August 2014
Volume 14, Issue 10
Vision Sciences Society Annual Meeting Abstract  |   August 2014
Contributions of the body and head to perceived vertical: Cross-modal differences
Author Affiliations
  • Lindsey Fraser
    York University
  • Bobbak Makooie
    York University
  • Laurence R. Harris
    York University
Journal of Vision August 2014, Vol.14, 1097. doi:
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      Lindsey Fraser, Bobbak Makooie, Laurence R. Harris; Contributions of the body and head to perceived vertical: Cross-modal differences. Journal of Vision 2014;14(10):1097. doi:

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      © ARVO (1962-2015); The Authors (2016-present)

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At whole-body tilts of 45°, a bias in the subjective visual vertical (SVV) towards the direction of tilt has been reported (the "A" or Aubert effect). This bias has been attributed to a tendency for the perceived direction of gravity to shift towards the longitudinal body axis (MacNeilage et al., 2007). However, it is unclear whether this bias exists in non-visual measures of gravity perception (e.g., Bortolami et al., 2006). Here we directly compared haptic (SHV) and visual (SVV) judgments of a rod's verticality relative to gravity. To assess the relative contributions of the head and body axes on verticality perception we varied body and head tilt independently. When the body was tilted 45° with the head upright, the SVV and SHV were both biased towards the direction of body tilt. When the body was upright with the head tilted 45°, the SVV bias was towards the head and increased in magnitude, but the SHV did not significantly differ from the gravity and body axes. Our findings agree with previous reports that SVV is biased primarily towards head position, but is also influenced to a lesser extent by body tilt. A novel finding is that biases of the SHV appear to be largely related to body orientation and not head orientation, potentially explaining some of the inconsistencies in the SHV literature. Clemens and colleagues (2011) have proposed two systems for estimating the direction of gravity, one using the head's position as a reference and the other using the body's position. Our results suggest the body system may play a stronger role in SHV than SVV, possibly because it is more computationally efficient to compare hand position to the body rather than the head.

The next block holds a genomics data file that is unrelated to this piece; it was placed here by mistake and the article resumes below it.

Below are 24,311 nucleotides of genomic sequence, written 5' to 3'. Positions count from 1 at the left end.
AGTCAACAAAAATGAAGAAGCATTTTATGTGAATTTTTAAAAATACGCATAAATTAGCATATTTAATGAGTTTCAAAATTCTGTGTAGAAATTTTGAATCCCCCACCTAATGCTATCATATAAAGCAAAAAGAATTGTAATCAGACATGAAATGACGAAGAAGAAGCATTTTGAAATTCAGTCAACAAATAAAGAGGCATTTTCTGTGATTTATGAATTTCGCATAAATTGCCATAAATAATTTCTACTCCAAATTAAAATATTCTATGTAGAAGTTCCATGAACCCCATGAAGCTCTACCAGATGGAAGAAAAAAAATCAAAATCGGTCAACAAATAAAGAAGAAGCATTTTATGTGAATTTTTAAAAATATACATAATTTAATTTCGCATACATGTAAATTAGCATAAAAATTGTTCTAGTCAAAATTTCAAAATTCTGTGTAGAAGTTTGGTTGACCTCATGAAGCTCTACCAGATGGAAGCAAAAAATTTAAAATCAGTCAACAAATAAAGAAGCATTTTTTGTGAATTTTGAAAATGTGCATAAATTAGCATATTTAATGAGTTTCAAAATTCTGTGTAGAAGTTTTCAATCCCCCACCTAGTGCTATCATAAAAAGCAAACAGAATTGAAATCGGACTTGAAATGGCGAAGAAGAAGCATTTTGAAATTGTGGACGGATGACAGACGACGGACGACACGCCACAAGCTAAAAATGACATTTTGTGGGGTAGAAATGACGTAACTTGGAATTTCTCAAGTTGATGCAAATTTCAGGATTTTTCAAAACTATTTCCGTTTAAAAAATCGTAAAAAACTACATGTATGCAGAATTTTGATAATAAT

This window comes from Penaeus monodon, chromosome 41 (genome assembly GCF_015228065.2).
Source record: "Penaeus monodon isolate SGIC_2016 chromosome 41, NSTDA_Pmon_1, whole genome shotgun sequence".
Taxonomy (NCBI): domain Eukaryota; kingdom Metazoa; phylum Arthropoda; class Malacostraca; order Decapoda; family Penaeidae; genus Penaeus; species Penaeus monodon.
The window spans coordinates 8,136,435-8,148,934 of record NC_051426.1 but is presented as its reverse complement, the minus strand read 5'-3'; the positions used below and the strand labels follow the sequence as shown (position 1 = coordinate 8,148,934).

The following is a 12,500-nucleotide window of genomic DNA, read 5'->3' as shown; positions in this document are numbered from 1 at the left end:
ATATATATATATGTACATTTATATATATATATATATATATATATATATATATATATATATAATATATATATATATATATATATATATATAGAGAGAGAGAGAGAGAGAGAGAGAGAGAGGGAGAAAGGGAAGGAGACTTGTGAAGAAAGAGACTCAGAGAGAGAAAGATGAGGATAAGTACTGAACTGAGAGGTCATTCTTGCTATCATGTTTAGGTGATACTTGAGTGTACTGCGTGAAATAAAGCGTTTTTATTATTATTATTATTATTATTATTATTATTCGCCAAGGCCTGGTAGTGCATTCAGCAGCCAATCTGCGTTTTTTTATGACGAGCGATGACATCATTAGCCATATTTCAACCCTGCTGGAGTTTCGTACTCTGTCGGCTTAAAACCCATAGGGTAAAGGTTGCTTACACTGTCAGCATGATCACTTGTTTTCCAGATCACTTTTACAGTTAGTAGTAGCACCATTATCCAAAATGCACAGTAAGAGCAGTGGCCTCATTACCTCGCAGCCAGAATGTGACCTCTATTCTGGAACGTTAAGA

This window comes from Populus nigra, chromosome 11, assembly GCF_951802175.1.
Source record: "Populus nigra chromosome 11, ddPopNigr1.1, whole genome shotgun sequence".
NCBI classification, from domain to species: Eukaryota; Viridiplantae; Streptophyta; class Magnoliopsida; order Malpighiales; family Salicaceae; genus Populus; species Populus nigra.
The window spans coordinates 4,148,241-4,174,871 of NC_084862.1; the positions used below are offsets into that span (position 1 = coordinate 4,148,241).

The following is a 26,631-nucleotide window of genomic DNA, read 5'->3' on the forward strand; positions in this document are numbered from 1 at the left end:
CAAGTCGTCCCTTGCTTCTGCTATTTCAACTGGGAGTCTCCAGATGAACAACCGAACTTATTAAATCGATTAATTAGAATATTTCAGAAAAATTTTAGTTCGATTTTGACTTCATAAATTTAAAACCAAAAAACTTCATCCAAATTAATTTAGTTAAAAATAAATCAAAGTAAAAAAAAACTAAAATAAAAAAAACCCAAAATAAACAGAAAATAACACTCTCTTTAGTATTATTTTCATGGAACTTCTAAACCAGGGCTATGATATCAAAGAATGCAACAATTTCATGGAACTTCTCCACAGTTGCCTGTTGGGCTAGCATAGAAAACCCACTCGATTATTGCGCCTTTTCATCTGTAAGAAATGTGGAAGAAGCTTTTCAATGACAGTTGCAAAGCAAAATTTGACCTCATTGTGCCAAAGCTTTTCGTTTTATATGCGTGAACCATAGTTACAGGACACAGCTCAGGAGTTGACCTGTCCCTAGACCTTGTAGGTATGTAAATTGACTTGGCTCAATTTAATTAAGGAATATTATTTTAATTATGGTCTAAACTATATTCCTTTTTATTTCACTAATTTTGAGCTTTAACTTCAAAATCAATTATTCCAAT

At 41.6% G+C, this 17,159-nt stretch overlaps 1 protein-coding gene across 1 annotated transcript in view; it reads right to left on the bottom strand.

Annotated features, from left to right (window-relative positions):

Meeting abstract presented at VSS 2014


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